Jun 12, 2008

ICON A5 Folding Plane Looks Like Sportscar, Costs as Much as Maserati

A California startup revealed an aircraft on Wednesday evening built for an increasingly popular new kind of pilot—the weekend aviator with a jones for expensive toys.

Loaded with features like folding wings (so you can keep it in your garage) and seat belt-like parachutes (so you can ease the whole thing down to the ground), ICON Aircraft’s new light sport airplane (LSA), dubbed the A5, might just be the ultimate joyride.

“We designed it so that people who don’t know airplanes know that something has changed,” Kirk Hawkins, ICON’s chief executive officer, told Popular Mechanics.

What’s changed are federal regulations, which created a new form of airplane and a new kind of pilot licence that requires less training and no medical check to obtain. The Federal Aviation Administration created the Sport Pilot category in 2004, but only now are players large and small entering this virgin market. At the “Sun ’n Fun Fly-In,” an aircraft festival held in Florida earlier this year, manufacturers showcased 75 LSAs, up from just 20 in 2006.

For ICON, reaching new customers meant a design that borrowed heavily from automobile marketing. “The product has to have sex appeal and be aesthetically inspirational,” Hawkins says. “It not only has to perform well, it has to look like it performs well.”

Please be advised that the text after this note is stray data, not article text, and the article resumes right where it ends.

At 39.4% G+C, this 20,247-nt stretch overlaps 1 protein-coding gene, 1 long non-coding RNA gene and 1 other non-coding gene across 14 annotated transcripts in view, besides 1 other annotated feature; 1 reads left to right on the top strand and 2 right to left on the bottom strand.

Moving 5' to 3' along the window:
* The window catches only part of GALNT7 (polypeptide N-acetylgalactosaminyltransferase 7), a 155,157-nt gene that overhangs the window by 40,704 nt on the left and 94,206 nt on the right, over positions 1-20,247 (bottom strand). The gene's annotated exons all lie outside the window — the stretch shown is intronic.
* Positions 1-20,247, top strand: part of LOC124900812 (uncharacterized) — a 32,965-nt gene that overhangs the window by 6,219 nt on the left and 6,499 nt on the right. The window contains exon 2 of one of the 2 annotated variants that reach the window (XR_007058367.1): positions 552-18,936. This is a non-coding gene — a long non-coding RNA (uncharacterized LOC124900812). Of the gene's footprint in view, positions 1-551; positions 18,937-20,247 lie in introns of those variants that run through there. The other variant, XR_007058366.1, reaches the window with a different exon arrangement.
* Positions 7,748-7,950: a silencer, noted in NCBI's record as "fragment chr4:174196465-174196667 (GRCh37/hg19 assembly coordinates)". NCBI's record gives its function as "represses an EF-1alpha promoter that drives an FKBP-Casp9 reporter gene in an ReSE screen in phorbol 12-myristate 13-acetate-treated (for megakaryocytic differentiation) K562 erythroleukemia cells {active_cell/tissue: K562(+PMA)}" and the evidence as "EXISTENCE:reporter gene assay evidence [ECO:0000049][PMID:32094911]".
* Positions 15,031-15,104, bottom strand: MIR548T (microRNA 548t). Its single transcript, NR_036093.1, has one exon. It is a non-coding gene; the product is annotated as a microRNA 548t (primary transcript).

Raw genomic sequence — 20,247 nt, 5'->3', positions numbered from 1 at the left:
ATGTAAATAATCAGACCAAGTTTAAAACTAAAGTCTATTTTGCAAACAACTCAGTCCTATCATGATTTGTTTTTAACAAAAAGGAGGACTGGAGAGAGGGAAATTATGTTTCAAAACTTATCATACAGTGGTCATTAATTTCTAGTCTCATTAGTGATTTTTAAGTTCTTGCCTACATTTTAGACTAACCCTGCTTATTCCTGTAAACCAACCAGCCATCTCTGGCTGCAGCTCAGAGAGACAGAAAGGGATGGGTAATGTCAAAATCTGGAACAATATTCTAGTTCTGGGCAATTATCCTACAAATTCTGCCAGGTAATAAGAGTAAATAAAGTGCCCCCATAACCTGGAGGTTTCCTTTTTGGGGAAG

ICON faced another design hurdle in ensuring that aspiring pilots were not cowed by the risks of flight. The A5’s cockpit gauges look like they belong on a sports-car’s dashboard, while curved structures guard against accidental contact with the propeller whenever the plane is on the ground. Perhaps most crucial to this goal is that increasingly common parachute: no delicate maneuvers are necessary if the airplane is distressed—it can simply float to the ground.

Engineers at ICON also built the A5 to be a lot less of a hassle than other small aircraft, allowing owners to have a lot more fun. The wings can fold for storage in a large garage, and the airplane even comes with its own trailer. Amphibious models have platforms that connect to docks or piers. Versions of the A5 that can’t land in water will have automatic, rather than manual, folding wings.

Hawkings isn’t shy about his attempt to make flying small airplanes the luxury motor sport of the 21st century. “The passionate consumer will not use these to get to grandma’s house quicker,” he says. —Joe Pappalardo

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